Alternative names
Nephrotic syndrome

Nephrotic syndrome is a constellation of signs and symptoms including protein in the urine (exceeding 3.5 grams per day), low blood protein levels, High Cholesterol levels, and swelling. The urine may also contain fat, which is visible under the microscope.

Causes, incidence, and risk factors

Nephrotic syndrome is caused by various disorders that damage the kidneys, particularly the basement membrane of the glomerulus. This immediately causes abnormal excretion of protein in the urine.

The most common cause in children is minimal change disease, while membranous glomerulonephritis is the most common cause in adults.

This condition can also occur as a result of infection, drug exposure, malignancy, hereditary disorders, immune disorders, or diseases that affect multiple body systems including Diabetes, Systemic lupus erythematosus, Multiple Myeloma, and amyloidosis. It can accompany kidney disorders, including glomerulonephritis, focal and segmental glomerulosclerosis, and mesangiocapillary glomerulonephritis.

Nephrotic syndrome can affect all age groups. In children, it is most common from age 2 to 6. Males are slightly more likely to be affected than females.


  • Swelling (edema)       o general       o around the eyes       o in the extremities, especially the feet and ankles  
  • Swollen abdomen  
  • Facial swelling  
  • Foamy appearance of the urine  
  • Weight gain (unintentional) from fluid retention  
  • Poor appetite  
  • High blood pressure

Signs and tests
Physical examination can detect some symptoms. Other symptoms and signs of causative disorders can also be found with examination.

Urinalysis reveals large amounts of urine protein. Fats are often also present in the urine.

Tests to rule out various causes may include the following:

  • Glucose tolerance test  
  • Antinuclear antibody  
  • Rheumatoid factor  
  • Cryoglobulins  
  • Complement levels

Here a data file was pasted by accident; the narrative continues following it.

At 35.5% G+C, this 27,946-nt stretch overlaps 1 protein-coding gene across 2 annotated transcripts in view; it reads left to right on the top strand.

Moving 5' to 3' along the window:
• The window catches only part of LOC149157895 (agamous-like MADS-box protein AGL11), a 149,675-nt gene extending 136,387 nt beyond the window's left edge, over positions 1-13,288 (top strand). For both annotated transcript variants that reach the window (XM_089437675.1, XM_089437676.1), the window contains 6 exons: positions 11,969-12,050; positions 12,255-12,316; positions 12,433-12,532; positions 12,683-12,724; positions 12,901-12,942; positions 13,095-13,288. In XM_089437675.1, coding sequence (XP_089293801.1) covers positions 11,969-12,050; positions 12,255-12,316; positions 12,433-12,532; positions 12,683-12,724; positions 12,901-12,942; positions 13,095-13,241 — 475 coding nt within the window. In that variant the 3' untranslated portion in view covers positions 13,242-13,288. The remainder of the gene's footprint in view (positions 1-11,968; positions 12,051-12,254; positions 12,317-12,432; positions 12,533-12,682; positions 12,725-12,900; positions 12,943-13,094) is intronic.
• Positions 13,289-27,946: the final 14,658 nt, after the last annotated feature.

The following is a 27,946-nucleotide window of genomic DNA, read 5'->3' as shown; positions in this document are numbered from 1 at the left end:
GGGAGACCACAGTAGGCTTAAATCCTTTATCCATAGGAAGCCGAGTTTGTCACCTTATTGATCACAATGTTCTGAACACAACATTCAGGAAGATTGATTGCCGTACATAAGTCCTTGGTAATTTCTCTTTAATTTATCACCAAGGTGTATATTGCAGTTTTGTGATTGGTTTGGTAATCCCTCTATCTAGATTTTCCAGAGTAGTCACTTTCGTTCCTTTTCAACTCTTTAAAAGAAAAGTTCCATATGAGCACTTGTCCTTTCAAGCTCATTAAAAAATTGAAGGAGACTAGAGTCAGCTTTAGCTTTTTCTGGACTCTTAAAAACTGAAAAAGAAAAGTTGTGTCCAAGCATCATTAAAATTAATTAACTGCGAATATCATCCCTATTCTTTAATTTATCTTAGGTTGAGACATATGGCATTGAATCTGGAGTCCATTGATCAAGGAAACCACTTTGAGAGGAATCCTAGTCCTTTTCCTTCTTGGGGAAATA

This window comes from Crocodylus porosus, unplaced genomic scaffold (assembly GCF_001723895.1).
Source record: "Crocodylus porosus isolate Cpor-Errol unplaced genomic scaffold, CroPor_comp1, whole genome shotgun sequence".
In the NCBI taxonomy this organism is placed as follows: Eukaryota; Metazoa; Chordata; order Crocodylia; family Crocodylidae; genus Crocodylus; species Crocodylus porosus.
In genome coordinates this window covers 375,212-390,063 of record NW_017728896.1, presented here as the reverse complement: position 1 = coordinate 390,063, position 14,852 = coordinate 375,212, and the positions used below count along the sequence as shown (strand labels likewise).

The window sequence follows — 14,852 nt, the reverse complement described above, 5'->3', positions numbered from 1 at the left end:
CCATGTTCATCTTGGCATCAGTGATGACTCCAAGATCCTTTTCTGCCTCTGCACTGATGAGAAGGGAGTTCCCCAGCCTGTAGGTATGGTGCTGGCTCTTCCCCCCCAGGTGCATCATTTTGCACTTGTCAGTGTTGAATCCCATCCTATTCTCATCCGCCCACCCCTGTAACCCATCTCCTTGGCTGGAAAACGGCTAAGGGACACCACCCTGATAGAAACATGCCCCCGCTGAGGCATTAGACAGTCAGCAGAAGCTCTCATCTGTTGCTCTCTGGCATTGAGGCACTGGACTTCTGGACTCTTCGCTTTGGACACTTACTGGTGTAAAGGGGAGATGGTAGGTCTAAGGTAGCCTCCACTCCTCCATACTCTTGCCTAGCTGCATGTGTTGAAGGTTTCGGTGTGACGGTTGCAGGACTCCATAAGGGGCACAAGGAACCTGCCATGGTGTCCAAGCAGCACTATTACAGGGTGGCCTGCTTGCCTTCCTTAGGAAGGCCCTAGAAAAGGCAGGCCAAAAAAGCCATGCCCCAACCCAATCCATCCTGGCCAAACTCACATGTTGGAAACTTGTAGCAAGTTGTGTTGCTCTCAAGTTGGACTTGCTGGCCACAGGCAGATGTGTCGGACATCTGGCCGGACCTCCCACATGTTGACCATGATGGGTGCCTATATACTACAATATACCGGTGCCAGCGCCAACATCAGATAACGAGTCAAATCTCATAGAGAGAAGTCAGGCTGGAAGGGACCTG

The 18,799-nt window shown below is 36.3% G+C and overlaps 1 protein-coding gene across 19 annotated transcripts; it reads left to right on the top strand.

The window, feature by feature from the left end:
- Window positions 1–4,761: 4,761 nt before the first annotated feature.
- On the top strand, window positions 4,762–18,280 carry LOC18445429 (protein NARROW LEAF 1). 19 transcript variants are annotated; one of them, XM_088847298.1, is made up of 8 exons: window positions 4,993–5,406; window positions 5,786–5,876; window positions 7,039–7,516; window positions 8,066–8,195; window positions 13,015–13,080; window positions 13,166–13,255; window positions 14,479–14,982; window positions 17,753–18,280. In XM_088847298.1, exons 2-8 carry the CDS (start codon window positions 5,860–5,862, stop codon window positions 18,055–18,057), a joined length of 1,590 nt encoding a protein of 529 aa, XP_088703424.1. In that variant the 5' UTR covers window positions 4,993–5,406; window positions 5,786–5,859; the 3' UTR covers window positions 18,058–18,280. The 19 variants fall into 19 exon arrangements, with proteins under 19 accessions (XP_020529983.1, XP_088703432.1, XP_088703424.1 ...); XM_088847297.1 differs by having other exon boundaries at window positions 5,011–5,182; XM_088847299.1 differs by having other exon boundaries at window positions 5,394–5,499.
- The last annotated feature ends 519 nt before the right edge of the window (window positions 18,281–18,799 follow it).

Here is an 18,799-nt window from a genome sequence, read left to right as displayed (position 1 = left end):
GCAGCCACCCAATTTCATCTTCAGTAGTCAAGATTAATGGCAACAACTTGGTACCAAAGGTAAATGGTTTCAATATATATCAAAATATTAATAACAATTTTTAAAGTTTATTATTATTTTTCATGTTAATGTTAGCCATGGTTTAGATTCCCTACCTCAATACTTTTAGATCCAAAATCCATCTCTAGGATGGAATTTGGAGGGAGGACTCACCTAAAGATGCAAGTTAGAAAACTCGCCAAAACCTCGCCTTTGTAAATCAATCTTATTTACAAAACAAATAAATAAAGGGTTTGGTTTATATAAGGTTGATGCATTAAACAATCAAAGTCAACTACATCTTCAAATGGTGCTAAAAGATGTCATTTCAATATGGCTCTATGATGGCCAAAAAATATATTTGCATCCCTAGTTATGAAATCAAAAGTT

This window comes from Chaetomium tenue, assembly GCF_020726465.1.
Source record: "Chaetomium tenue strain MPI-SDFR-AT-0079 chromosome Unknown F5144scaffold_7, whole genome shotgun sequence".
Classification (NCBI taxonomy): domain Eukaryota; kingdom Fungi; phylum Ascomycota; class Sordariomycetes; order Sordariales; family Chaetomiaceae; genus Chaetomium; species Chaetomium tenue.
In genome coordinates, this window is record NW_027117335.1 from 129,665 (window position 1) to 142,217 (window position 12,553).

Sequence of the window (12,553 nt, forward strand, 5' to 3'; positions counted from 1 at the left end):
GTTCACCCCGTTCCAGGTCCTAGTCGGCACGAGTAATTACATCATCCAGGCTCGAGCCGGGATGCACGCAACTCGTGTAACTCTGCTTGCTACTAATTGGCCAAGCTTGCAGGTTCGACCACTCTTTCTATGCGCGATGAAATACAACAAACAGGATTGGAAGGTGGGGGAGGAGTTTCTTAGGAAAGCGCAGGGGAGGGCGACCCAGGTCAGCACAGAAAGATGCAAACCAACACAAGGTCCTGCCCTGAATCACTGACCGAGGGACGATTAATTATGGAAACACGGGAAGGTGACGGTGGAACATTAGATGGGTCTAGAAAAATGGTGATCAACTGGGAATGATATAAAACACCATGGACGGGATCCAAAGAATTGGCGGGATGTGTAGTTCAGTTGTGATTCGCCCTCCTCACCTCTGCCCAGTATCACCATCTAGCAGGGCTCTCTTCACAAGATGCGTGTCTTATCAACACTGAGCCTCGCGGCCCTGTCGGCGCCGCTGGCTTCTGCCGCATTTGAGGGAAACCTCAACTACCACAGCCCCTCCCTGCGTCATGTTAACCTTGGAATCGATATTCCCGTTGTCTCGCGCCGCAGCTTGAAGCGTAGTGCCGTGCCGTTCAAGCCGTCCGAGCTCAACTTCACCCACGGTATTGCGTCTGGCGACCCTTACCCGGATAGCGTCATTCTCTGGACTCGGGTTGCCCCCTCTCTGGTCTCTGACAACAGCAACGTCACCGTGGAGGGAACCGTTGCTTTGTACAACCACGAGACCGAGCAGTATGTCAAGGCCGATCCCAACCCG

• Hepatitis B and Hepatitis C antibodies  
  • VDRL serology  
  • Serum protein electrophoresis  
  • Kidney biopsy

This disease may also alter the results of the following tests:

  • Urinary casts  
  • Triglyceride  
  • Protein electrophoresis - urine  
  • Serum iron  
  • Cholesterol  
  • Albumin


The goals of treatment are to relieve symptoms, prevent complications and delay progressive kidney damage. Treatment of the causative disorder is necessary to control nephrotic syndrome. Treatment may be required for life.

Corticosteroid, immunosuppressive, antihypertensive, and diuretic medications may help control symptoms. Antibiotics may be needed to control infections. Angiotensin converting enzyme (ACE) inhibitors may significantly reduce the degree of protein loss in the urine and are therefore frequently prescribed for treatment of nephrotic syndrome.

If hypertension occurs, it must be treated vigorously. Treatment of high blood cholesterol and triglyceride levels is also recommended to reduce the risk of Atherosclerosis. Dietary limitation of cholesterol and saturated fats may be of little benefit, as the high levels which accompany this condition seem to be the result of overproduction by the liver rather than from excessive fat intake. Medications to reduce cholesterol and triglycerides may be recommended.

High-protein diets are of debatable value. In many patients, reducing the amount of protein in the diet produces a decrease in urine protein. In most cases, a moderate-protein diet (1 gram of protein per kilogram of body weight per day) is usually recommended. Sodium (salt) may be restricted to help control swelling. Vitamin D may need to be replaced if nephrotic syndrome is chronic and unresponsive to therapy.

Blood thinners may be required to treat or prevent clot formation.

Expectations (prognosis)
The outcome varies; the syndrome may be acute and short-term or chronic and unresponsive to therapy. The cause and development of complications also affects the outcome.


Calling your health care provider
Call your health care provider if symptoms which may indicate nephrotic syndrome occur.

Call your health care provider if nephrotic syndrome persists or if new symptoms develop, including severe headache, fever, sores on the skin, cough, discomfort with urination, or decreased urine output.

Go to the emergency room or call the local emergency number (such as 911) if Convulsions occur.

Treatment of causative disorders may prevent development of nephrotic syndrome.

Johns Hopkins patient information

Last revised: December 3, 2012
by Levon Ter-Markosyan, D.M.D.

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